The TMI bit is included in both the request and response packets and therefore may be used to enhance the transaction performance of one or both phases.

FIG. 8 is a diagram illustrating the bit encoding of the transaction identification field 98 illustrated in FIGS. 3 and 4. Note that the same enhancements are available in both the request and response packets. It is the same in both request and response packets. A response packet contains a copy of the request packet transaction field. In addition to the four bit transaction number at bits 0 to 3 and the TMI bit at bit 4, the transaction identifier field includes a priority bit PRI and a post bit POST. The function of these bits will be described later with reference to the routing control mechanism.

FIG. 9 illustrates the signals which are supplied between the interfaces of respective initiator and target modules and their associated ports 4. In the diagram of FIG. 9, each line conveyed between the interface 6 and its respective port 4 is marked with a signal name. These signal names are used in the following to denote the signals carried by appropriate wires, without reference numerals for the sake of clarity of the diagram of FIG. 9. The same signal names are used in FIG. 5. Some of the signals are generated by control logic in the module, while other signals are generated from fields in the packets which are formed by the packet handling circuitry of each module. Thus, the initiator module includes control logic 210, request generator logic 200 and response receiver logic 208. The target module also includes control logic 210 and further includes request receiver logic 206 and a response generator which is labelled 202,204. Thus, the ordinary response generator logic and the error response generator logic illustrated in FIG. 2 have been combined into one block for the purposes of explanation of FIG. 9.

In the initiator module, the control logic 210 generates request req and end of packet eop signals. The request generator logic formulates a request packet as described earlier which causes the following signals to be generated:

address, add

opcode, opc

mask, en (short for byte enable)

data,

transaction identifier, tid (including transaction number,

post, TMI)

source identifier, src

lock, lck and

priority, pri.

In addition, the initiator module receives the following signals. A response end of packet signal r_eop is received by the control logic 210 as is the grant signal gnt. The response receiver logic 208 receives the following response packet signals r_opc, r_data, r_src, r_tid, r_pri and r_lck. The grant signal gnt, the response end of packet signal r_eop are generated by the control block 210. The remaining signals are formulated from the packet which is generated by the response generator.

The function of these signals and how they are derived from the packet fields is discussed below.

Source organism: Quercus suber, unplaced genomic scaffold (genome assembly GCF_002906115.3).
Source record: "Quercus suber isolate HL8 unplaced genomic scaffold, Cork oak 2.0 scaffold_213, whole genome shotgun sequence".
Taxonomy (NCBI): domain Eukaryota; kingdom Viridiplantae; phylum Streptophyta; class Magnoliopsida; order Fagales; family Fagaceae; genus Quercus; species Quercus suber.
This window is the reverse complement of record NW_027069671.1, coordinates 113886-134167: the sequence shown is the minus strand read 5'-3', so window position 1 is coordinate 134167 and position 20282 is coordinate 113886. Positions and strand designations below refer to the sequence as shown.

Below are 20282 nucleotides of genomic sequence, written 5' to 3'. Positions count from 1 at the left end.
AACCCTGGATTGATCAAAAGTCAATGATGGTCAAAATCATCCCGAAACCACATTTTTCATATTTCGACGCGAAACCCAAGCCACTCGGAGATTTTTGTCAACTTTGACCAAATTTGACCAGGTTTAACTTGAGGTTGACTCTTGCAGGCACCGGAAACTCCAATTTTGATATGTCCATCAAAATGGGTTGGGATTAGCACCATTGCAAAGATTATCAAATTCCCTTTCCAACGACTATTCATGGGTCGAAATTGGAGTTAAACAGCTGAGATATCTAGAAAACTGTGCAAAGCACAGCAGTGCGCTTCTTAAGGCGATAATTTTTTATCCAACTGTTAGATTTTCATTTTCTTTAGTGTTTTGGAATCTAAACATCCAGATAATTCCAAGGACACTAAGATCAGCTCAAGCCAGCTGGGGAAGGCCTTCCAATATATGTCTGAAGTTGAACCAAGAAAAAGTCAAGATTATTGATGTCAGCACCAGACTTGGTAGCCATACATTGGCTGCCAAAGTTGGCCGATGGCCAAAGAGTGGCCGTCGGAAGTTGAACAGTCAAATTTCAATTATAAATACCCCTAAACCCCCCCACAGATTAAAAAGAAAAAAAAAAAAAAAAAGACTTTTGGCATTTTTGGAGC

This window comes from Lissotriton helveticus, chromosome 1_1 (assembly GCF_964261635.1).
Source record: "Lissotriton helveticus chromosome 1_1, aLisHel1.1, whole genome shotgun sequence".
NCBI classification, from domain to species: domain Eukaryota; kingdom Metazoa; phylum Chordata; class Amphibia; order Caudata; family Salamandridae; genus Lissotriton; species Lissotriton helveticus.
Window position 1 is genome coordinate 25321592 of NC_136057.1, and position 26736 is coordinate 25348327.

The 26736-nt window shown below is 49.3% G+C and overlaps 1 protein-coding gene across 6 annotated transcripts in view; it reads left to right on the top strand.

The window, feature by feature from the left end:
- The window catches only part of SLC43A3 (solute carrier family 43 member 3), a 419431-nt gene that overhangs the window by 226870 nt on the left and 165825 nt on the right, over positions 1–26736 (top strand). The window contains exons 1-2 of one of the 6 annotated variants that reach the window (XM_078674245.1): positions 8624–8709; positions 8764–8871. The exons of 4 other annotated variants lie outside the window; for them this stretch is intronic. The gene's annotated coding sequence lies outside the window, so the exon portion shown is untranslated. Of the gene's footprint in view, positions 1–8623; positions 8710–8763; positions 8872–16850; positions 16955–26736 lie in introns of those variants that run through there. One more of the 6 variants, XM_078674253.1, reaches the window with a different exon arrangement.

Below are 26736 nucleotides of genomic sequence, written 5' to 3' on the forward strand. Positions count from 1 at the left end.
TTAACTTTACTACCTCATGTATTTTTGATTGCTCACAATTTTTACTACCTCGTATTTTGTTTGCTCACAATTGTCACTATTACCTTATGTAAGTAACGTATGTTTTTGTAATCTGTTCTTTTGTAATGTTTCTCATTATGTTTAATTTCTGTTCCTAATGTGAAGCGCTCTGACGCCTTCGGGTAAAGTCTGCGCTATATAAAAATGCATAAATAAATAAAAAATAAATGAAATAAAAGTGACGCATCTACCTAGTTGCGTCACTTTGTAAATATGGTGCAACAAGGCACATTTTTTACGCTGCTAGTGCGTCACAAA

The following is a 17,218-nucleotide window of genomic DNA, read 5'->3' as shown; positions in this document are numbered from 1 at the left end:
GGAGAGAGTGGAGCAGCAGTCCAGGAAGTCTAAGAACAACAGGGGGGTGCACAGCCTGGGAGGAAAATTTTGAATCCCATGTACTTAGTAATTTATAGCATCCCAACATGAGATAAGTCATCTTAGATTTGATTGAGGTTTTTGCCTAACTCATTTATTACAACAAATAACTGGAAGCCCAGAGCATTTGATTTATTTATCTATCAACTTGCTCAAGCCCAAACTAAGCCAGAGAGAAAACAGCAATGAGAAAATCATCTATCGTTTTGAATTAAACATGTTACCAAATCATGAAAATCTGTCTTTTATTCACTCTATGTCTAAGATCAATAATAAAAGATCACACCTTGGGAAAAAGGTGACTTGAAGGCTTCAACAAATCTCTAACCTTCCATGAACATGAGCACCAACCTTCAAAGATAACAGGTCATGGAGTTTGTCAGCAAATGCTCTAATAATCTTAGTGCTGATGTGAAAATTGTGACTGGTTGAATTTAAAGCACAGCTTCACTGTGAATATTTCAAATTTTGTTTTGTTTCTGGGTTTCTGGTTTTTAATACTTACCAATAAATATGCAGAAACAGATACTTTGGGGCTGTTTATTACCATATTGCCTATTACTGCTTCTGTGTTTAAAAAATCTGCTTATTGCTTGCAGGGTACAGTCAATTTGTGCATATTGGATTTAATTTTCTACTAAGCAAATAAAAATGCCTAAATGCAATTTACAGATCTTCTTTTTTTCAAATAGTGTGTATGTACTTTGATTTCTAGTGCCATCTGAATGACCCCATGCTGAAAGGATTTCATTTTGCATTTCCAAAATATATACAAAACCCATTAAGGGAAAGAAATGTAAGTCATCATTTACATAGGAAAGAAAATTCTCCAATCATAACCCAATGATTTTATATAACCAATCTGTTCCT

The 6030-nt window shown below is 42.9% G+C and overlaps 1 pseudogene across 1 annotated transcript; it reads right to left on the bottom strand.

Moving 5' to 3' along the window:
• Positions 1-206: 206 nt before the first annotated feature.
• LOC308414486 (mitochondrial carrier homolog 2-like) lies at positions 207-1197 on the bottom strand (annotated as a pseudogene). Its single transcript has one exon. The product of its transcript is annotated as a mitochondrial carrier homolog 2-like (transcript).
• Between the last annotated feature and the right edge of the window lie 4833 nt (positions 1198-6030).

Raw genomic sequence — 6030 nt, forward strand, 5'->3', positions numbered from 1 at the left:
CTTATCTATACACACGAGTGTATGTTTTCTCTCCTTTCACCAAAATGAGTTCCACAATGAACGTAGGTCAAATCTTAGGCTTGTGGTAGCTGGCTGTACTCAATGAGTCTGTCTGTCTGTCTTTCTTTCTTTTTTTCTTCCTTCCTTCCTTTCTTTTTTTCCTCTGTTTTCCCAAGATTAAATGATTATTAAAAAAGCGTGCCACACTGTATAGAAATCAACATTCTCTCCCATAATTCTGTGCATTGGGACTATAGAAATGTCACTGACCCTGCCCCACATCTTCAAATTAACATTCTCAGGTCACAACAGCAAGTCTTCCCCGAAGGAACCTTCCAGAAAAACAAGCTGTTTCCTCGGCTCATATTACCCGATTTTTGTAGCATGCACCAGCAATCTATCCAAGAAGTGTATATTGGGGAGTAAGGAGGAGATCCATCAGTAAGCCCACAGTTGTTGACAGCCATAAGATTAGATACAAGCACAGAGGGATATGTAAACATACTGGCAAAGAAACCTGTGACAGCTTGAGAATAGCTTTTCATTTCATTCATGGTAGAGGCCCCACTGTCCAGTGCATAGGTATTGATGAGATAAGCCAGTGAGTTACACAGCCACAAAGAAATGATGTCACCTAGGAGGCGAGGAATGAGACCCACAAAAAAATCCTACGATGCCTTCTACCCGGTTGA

request (req) ready to send data

This is driven by an initiator module IM and is used to indicate that it is ready to transfer a request or element of a request across the interface. If this signal is asserted the request content and framing signals are valid.

Initiators indicate they have data to send by asserting request and expect a grant in this or subsequent cycles to complete the transfer.

grant (gnt) ready to accept data

This is driven by a target module TM and is used by the target to indicate it is ready to accept data. A data or cell transfer across the interface occurs when the initiator is ready to send and the target is ready to accept. i.e. both request and grant are asserted at a rising clock edge.

Targets indicate they are able to accept data by asserting grant and expect a request in this or subsequent cycles to complete the transfer.

end of packet (eop) final cell of packet

This driven by the initiator and indicates this is the final cell of a request packet.

lock (lck) transaction lock

This indicates to the system that this transaction is made up or more than one request/response pairs. It acts as a general mechanism to link two or more request packets to make a linked compound operation. Depending on the implementation of the system the lock signal can be derived from the opcode. As illustrated in FIG. 5, the lock signal is supplied by the initiator to the arbitration unit 22.

address (add) the transaction target address

This is the address of the target module, and the location within the target module the operation will occur on.

opcode (opc) the operation associated with the transaction

This defines the transaction operation. It is not generally interpreted by the interconnect or transport medium. The opcode information remains constant across all request cells associated with the transaction.